An Easy Walk up Red Screes

Published:

Red Screes is another fell, like Latrigg, where you can drive half way up, making the walk a lot shorter if you don't fancy taking on the full height of 776 metres on foot! Situated between Patterdale and Ambleside, the full ridge of this mountain runs for almost 7km, narrowing at either end to give the Red Screes the appearance of an upside down boat!

Red Screes near Ambleside in the Lake District
There's a lot going for this particular fell: apart from a starting point half-way up, there is a free car park and a pub at the start/finish of this circular route, so you can refresh yourself after a good walk.

Please be aware: although we describe this route as ‘easy’, you will still need to be properly prepared for the high fells – Red Screes is 776m high. Proper boots, warm & waterproof clothing, food, a torch (just in case) and a map and compass (or other properly reliable navigation aid) are a must. This guide is intended as a summary only and you should make sure you check your route fully before setting out.

Kirkstone Pass Inn in the Lake DistrictThe start point for this walk is the car park at the top of  the Kirkstone Pass, right opposite the inn of the same name. There’s lots of ‘kirks’ in the place names around this area thanks to a stone close to the top of the pass that looks like a church steeple - 'kirk' meaning 'church'.

The summit of Red Screes is 776m high and the car park is at 454m, leaving just 322m of ascent - a doddle! Though the way up is pretty steep, the good news is that it’s mainly steps with just a bit of rocky ground towards the top, making the route really easy to follow. Find the finger post at the far end of the car park and you'll be on your way.

People often ask what the best time of year is for fell walking. We all have our favourite seasons, but for Red Screes anytime between mid-October and March is ideal because it’s the perfect place to spot a cloud inversion. From late autumn to early spring there are specific weather conditions that lead to cloud (or fog) down in the valleys and crisp clear skies on the fell tops. It’s an absolutely breathtaking thing to experience and certainly well worth a bit of a hike!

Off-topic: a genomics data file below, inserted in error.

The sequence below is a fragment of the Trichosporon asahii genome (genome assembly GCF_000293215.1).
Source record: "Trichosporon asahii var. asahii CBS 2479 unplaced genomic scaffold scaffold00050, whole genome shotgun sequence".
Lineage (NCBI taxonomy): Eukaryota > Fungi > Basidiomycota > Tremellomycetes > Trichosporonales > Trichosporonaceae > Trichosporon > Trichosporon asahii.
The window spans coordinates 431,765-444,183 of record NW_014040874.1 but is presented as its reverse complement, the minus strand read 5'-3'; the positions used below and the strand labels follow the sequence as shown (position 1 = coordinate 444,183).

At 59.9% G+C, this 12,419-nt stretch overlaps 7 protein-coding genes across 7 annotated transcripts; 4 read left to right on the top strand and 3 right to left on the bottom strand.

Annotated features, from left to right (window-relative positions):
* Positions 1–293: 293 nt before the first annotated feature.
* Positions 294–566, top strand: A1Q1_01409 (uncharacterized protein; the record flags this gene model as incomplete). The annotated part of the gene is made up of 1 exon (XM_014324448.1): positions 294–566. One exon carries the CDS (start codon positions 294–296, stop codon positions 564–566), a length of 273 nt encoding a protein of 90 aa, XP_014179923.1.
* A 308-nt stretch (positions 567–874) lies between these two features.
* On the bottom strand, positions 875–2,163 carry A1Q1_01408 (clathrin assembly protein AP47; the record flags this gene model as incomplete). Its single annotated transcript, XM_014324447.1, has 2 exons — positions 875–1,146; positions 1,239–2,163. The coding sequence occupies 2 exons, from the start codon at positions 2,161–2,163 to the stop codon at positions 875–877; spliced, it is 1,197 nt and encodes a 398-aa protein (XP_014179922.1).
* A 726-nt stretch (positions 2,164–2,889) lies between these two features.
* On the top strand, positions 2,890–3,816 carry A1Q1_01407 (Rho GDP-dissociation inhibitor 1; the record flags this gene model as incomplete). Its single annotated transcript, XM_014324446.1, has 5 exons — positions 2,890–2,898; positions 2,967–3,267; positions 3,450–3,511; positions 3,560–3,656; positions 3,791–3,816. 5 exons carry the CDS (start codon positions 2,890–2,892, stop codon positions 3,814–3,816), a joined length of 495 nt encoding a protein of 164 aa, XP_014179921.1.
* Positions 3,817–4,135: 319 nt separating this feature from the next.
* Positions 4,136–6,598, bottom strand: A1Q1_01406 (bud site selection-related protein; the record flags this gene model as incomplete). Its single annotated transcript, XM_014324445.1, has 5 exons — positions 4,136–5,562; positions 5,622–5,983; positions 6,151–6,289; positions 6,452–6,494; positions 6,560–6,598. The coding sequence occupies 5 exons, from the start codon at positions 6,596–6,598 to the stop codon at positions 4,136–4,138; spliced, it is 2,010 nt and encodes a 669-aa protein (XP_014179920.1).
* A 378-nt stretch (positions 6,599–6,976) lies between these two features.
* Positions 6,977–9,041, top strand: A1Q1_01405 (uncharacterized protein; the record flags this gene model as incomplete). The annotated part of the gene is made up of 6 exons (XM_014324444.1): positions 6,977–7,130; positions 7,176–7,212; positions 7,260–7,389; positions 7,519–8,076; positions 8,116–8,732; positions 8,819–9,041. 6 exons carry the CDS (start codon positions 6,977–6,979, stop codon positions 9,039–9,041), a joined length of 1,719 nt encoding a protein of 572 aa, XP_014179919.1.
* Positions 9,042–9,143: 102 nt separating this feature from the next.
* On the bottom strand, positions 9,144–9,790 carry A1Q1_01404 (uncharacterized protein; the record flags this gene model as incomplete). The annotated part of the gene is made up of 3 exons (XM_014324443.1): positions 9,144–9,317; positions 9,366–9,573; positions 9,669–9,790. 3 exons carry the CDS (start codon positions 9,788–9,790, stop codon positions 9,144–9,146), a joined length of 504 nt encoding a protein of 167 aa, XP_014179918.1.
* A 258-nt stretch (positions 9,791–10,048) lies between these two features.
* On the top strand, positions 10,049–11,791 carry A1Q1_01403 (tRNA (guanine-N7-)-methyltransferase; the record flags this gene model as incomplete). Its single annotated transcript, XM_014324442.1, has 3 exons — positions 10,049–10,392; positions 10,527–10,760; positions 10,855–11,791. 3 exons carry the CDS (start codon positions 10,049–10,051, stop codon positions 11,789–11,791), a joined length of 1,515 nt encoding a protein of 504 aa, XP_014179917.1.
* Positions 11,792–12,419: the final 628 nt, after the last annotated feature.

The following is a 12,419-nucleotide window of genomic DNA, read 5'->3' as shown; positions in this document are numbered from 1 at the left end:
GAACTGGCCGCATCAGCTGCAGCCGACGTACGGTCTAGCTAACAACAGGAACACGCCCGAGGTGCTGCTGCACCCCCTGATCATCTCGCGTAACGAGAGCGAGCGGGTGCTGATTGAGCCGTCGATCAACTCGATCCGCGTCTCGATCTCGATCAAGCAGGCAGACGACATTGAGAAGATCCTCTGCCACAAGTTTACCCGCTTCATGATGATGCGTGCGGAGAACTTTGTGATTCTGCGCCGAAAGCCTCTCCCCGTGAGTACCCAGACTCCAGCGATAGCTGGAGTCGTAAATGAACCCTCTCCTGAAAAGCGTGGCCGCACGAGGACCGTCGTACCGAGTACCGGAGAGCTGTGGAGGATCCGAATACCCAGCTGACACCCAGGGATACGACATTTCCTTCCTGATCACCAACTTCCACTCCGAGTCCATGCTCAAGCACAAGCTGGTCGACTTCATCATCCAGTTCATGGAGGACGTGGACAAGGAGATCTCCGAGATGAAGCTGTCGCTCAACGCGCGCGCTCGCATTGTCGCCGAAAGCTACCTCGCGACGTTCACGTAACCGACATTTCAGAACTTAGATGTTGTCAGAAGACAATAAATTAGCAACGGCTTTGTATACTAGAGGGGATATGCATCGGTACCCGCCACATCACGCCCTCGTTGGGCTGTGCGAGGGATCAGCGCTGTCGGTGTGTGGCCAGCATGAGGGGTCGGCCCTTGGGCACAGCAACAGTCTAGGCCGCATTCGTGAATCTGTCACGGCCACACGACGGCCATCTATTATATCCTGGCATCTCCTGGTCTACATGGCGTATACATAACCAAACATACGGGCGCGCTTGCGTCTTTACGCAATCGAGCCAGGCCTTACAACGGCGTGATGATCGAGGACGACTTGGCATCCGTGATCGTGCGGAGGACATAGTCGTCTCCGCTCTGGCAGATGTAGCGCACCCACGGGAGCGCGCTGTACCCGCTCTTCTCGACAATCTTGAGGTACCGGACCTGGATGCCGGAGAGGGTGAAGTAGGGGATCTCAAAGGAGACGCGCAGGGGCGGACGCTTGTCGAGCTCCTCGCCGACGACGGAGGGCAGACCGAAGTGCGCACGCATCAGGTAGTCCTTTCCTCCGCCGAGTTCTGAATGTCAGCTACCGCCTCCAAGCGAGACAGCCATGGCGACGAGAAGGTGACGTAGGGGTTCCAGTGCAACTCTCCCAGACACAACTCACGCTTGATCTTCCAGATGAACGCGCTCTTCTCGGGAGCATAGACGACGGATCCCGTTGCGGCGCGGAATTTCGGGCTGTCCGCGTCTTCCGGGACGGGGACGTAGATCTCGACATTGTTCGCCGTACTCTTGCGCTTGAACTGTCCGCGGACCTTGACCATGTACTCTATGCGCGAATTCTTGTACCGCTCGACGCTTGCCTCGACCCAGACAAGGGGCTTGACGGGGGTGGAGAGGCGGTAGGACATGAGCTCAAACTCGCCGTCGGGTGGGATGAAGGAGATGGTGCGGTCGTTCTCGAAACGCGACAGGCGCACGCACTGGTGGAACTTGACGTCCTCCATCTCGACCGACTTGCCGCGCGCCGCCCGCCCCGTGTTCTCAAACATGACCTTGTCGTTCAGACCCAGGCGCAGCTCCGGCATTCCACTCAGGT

Red Screes cloud inversion
It’s hard to predict precisely, but you’ll be wanting a forecast for crisp, still, clear, weather the day before. If you wake up the next morning in the valley to a light looking mist which, when you look up, seems a bit thin, then you might just be in luck, so hop in the car and whiz up Kirkstone Pass to see what you can see. (Or take a look on Twitter as someone will inevitably have camped overnight and be tweeting photos of an amazing sun rise over the inversion!).

Sunset on Red Screes in the Lake District
Unless you’re in the mood for a long old yomp, the best way back down Red Screes is to return the way you came. There is a rather lovely circular walk dropping down to Scandale Pass then following Caiston Glen before heading back up to the car park on the footpath alongside the road. It is lovely in so many ways, but just remember that the final mile or so will be all uphill – although it does pass the actual ‘kirk’ stone. On the bright side, there’ll be a pub waiting for you when you get there!

Intakes above Scandale Pass in the Lake DistrictFind your perfect self-catering cottage close to Red Screes with one of our properties in Ambleside or Patterdale. Or take a look at all of our holiday cottages.

We have lots of walking guides, so that you can find your perfect route. In particular, you might like: